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  1. #1
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    Numbness in the "junk"

    Ok, I decided to start riding last summer after 20+ years, so I went to a LBS got fitted for a bike and started riding. I did several rides of 30-40 miles last summer and had no problems, however on the couple rides I have done this year and while on the trainer I am completely numb within 30 minutes. I plan on going to the LBS to see if my riding position changed over the winter, but does anyone have any other suggestions I might try?

  2. #2
    Senior Member ericm979's Avatar
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    Most people don't stand, or even move around much, when riding the trainer. So you get numbness and soreness problems that you don't get in real life.

    The easy fix is to move around and get off the saddle every 5-10 minutes.

    BTW, you should measure your bike's setup (seat height, for/aft position, bar height, etc). and write it down. The bike shop doesn't keep that info. You have to. Also, put a wrap of electrical tape on the seat post where it goes into the frame. That way you can see if the post is slipping down in the frame.

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    The problem is, I am getting the numbness even out on the road, and I do make sure to move around on the saddle frequently, something I learned from this site when I bought my bike.

    That is a good idea to write down the measurements. I did take the bike in for a tune up, maybe they change the seat or something that I am not aware of.

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    Senior Member Road Fan's Avatar
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    It could be that the saddle has changed, sagging in some way, or was never quite right, or that your body has indeed changed. When I get this I adjust the saddle angle to move the nose down just a tiny bit to reduce perineal pressure in favor of more support by the sit bones. If I then start sliding forward I try to raise the nose a tinier bit. You might also want to look at a saddle with a cutout. I think the Specialized Alias and Toupe provide good solutions of this sort. In these saddles you have to get the correct width. The Specialized dealer can help you find the correct width.

    You might want to get a Thomson seatpost (probably a setback), which is one of the ones that allows you to do this kind of micro adjustment.

    Then write down all the measurements. If you can be accurate to the millimeter it would not hurt.

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    Senior Member ericm979's Avatar
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    Quote Originally Posted by huskertko View Post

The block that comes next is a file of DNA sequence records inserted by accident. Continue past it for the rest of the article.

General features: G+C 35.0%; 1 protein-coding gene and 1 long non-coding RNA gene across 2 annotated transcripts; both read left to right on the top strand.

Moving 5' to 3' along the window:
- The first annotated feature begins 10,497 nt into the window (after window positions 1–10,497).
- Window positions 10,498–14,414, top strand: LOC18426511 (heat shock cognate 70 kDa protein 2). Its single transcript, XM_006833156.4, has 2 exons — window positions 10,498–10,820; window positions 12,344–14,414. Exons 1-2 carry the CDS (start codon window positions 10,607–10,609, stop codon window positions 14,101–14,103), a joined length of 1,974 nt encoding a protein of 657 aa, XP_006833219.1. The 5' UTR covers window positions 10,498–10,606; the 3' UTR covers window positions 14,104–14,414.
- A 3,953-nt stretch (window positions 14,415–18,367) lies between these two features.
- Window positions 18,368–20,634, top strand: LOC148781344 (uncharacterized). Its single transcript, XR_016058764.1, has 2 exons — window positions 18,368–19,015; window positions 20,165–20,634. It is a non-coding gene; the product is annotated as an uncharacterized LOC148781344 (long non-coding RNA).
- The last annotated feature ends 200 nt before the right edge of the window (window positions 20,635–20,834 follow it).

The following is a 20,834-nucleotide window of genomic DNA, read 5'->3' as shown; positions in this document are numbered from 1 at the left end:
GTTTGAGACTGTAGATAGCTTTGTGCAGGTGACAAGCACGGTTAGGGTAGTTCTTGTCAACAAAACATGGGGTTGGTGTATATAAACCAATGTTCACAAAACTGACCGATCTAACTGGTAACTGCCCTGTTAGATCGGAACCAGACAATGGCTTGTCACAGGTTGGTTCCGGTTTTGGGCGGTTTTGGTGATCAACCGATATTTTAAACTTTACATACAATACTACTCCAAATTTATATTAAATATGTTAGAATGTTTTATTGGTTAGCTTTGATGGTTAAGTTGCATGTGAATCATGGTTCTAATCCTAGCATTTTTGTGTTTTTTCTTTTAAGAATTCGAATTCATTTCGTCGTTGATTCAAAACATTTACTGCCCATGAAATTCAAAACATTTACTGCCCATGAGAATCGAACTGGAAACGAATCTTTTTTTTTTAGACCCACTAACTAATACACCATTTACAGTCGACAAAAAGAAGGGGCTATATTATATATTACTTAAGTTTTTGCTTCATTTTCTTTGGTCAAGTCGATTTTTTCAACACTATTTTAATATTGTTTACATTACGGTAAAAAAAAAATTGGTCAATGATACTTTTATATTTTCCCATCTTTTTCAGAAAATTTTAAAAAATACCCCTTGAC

The problem is, I am getting the numbness even out on the road, and I do make sure to move around on the saddle frequently, something I learned from this site when I bought my bike.

    My bad, didn't read carefully enough.

    Did you change anything between last summer and now? Different shorts? Gain or lose a lot of weight? Different rides? Different weather? Sometimes grinding into a stiff headwind can make me go numb when nothing else does.

    The seat recommendation is good but if the seat was ok for you last summer it should still be ok for you now.

    If you do change seats, I'd second the recommendation for a Toupe. But you have to have a micro-adjusting seat post.... even with the angle just a little off it is much less comfortable.

  6. #6
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    Quote Originally Posted by ericm979 View Post
    My bad, didn't read carefully enough.

    Did you change anything between last summer and now? Different shorts? Gain or lose a lot of weight? Different rides? Different weather? Sometimes grinding into a stiff headwind can make me go numb when nothing else does.

    The seat recommendation is good but if the seat was ok for you last summer it should still be ok for you now.

    If you do change seats, I'd second the recommendation for a Toupe. But you have to have a micro-adjusting seat post.... even with the angle just a little off it is much less comfortable.
    Haven't changed anything that I am aware of, same weight, same shorts(bibs), the only thing I can think of is the seat height has dropped or the LBS changed something when it was in for a tune up. I am going to take it in next week to make sure it is adjusted properly.

  7. #7
    Senior Member vettefrc2000's Avatar
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    The illustration demonstrates that moving the saddle to a nose down from a nose neutral will increase the angle of the dangle, thus putting all of the pressure on the sit bones.

  8. #8
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  9. #9
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    Well I think I figured out my problem. I was looking at the position of my knee when my foot was in the 3 o'clock position, which to my understanding, the front of the knee should be directly vertical to the middle of the pedal in this position. Mine was more over the heel of my foot, and the hub of the front wheel was well "behind" the handlebars, so I moved my seat forward a little and it seemed to help alot. I only did 35 minutes on my trainer today, crunched for time, but I felt no numbness at all, so hopefully the seat position change will solve my problem.

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